Scientists hail first melanoma blood test

But some experts are not ready to celebrate yet

A routine blood test that detects early-stage melanoma may soon be available, according to a team of scientists from Edith Cowan University in Perth.

Their ultimate goal is for the test to be used to provide greater diagnostic certainty prior to biopsy and for routine screening of high-risk patients.

But experts say test results would still need to be interpreted with caution.

In a trial involving 105 people with melanoma and 104 healthy controls, the researchers report the blood test was able to detect early-stage melanoma in 81.5% of cases.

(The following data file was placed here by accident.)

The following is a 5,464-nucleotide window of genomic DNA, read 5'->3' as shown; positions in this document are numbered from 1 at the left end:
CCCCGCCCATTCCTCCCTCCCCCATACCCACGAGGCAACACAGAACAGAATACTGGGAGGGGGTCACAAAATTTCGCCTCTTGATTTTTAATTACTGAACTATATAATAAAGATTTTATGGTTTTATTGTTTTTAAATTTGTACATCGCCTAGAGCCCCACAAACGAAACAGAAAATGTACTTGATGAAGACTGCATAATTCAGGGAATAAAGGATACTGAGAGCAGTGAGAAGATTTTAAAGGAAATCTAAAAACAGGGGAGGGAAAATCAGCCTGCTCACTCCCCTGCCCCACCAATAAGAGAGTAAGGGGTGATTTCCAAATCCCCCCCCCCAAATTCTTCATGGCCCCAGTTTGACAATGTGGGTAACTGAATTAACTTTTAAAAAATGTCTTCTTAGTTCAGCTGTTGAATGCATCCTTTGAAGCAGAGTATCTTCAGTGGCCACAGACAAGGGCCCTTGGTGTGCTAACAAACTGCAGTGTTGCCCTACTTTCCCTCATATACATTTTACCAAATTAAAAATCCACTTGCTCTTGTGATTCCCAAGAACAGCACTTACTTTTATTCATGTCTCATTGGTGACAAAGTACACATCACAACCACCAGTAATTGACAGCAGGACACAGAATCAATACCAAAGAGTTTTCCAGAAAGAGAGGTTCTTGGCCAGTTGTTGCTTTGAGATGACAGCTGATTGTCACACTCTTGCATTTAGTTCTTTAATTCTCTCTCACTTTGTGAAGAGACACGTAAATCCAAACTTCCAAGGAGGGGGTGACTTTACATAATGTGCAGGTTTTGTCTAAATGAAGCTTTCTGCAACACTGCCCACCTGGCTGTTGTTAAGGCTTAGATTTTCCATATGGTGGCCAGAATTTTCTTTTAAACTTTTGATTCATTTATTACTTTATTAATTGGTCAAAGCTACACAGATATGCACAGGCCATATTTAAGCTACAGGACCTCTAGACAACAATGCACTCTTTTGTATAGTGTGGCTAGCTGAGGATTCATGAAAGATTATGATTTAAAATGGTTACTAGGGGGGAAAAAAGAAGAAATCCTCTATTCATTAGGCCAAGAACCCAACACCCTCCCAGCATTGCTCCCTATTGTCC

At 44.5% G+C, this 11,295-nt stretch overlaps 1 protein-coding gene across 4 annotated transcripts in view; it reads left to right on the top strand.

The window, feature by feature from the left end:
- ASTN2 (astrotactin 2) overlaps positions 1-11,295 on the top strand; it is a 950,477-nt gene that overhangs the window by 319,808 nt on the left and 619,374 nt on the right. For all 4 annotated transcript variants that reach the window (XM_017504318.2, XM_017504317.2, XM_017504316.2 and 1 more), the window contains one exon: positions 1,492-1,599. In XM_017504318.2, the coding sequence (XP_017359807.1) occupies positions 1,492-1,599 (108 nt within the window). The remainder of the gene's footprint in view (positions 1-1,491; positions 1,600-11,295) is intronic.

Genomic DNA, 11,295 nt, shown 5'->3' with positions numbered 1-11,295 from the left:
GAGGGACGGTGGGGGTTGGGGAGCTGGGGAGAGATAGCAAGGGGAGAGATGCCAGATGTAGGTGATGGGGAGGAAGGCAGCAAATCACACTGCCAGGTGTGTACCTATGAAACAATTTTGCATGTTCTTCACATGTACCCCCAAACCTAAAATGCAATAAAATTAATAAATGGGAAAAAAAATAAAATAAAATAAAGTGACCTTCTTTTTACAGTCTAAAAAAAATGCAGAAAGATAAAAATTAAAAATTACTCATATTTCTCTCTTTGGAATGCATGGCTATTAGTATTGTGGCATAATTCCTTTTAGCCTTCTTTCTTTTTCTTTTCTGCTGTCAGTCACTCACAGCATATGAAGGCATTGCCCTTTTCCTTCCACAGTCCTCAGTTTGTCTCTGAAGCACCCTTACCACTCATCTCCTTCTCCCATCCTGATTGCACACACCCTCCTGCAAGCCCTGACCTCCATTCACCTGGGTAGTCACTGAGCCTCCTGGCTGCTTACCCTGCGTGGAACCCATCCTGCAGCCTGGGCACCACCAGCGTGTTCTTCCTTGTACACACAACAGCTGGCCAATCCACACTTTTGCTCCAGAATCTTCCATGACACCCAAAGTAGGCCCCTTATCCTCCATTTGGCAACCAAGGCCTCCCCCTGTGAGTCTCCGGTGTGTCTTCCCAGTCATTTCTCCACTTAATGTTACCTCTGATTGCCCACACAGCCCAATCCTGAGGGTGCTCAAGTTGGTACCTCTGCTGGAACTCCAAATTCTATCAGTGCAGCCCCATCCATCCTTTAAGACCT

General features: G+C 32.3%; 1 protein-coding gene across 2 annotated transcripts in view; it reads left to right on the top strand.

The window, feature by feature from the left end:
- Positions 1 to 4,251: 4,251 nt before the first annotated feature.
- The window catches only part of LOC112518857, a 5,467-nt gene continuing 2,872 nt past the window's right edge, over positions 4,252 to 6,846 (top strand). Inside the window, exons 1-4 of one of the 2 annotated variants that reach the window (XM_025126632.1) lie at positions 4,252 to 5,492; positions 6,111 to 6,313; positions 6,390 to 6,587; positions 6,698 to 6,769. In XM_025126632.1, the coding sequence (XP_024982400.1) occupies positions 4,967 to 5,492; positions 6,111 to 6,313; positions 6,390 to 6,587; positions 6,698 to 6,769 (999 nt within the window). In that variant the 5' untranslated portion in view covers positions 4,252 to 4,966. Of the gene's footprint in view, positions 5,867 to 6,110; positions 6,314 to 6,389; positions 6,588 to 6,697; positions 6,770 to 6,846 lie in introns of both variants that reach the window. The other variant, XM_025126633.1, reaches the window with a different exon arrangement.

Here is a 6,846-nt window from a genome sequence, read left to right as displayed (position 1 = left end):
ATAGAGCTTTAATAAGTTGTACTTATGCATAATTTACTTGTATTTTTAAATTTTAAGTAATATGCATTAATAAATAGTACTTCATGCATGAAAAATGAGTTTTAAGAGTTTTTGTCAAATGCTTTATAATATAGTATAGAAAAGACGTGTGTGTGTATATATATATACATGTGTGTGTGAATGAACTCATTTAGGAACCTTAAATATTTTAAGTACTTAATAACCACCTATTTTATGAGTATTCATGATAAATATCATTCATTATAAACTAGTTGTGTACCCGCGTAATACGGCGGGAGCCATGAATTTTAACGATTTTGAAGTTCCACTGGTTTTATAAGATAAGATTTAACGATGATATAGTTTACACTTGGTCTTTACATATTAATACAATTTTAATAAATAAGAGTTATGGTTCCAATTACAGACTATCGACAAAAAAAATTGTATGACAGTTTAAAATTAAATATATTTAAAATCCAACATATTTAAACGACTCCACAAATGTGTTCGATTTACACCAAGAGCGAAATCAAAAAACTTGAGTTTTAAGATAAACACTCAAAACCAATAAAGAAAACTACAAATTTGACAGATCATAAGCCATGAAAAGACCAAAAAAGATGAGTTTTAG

“While clinicians do a fantastic job with the tools available, relying on biopsies alone can be problematic,” says lead researcher PhD candidate Pauline Zaenker.

“We know that three out of four biopsies come back negative for melanoma.”

The new blood test works by detecting the autoantibodies produced in response to the melanoma.